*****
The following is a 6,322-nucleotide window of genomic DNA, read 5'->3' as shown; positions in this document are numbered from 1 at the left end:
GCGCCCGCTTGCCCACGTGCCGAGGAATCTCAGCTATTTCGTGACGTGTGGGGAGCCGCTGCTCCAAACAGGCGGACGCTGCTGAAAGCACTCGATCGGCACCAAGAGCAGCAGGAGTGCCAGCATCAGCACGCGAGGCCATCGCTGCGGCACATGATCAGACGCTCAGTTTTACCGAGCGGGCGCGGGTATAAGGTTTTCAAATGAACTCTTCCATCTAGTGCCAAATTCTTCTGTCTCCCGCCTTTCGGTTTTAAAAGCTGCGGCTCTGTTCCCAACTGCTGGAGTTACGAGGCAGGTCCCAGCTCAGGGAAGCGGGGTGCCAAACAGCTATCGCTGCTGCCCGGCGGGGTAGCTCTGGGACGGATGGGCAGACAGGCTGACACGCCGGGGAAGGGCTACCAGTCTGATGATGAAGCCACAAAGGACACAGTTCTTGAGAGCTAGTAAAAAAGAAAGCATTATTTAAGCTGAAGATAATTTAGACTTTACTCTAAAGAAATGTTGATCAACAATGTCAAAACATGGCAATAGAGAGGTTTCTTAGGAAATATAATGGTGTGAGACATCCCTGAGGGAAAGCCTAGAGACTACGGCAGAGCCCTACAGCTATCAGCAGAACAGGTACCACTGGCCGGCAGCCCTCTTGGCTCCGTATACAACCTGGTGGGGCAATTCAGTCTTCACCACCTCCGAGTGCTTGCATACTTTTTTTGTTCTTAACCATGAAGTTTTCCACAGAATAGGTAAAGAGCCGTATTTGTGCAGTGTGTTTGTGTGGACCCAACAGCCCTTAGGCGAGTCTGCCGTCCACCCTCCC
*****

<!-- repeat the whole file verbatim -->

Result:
The following is a 6,322-nucleotide window of genomic DNA, read 5'->3' as shown; positions in this document are numbered from 1 at the left end:
GCGCCCGCTTGCCCACGTGCCGAGGAATCTCAGCTATTTCGTGACGTGTGGGGAGCCGCTGCTCCAAACAGGCGGACGCTGCTGAAAGCACTCGATCGGCACCAAGAGCAGCAGGAGTGCCAGCATCAGCACGCGAGGCCATCGCTGCGGCACATGATCAGACGCTCAGTTTTACCGAGCGGGCGCGGGTATAAGGTTTTCAAATGAACTCTTCCATCTAGTGCCAAATTCTTCTGTCTCCCGCCTTTCGGTTTTAAAAGCTGCGGCTCTGTTCCCAACTGCTGGAGTTACGAGGCAGGTCCCAGCTCAGGGAAGCGGGGTGCCAAACAGCTATCGCTGCTGCCCGGCGGGGTAGCTCTGGGACGGATGGGCAGACAGGCTGACACGCCGGGGAAGGGCTACCAGTCTGATGATGAAGCCACAAAGGACACAGTTCTTGAGAGCTAGTAAAAAAGAAAGCATTATTTAAGCTGAAGATAATTTAGACTTTACTCTAAAGAAATGTTGATCAACAATGTCAAAACATGGCAATAGAGAGGTTTCTTAGGAAATATAATGGTGTGAGACATCCCTGAGGGAAAGCCTAGAGACTACGGCAGAGCCCTACAGCTATCAGCAGAACAGGTACCACTGGCCGGCAGCCCTCTTGGCTCCGTATACAACCTGGTGGGGCAATTCAGTCTTCACCACCTCCGAGTGCTTGCATACTTTTTTTGTTCTTAACCATGAAGTTTTCCACAGAATAGGTAAAGAGCCGTATTTGTGCAGTGTGTTTGTGTGGACCCAACAGCCCTTAGGCGAGTCTGCCGTCCACCCTCCC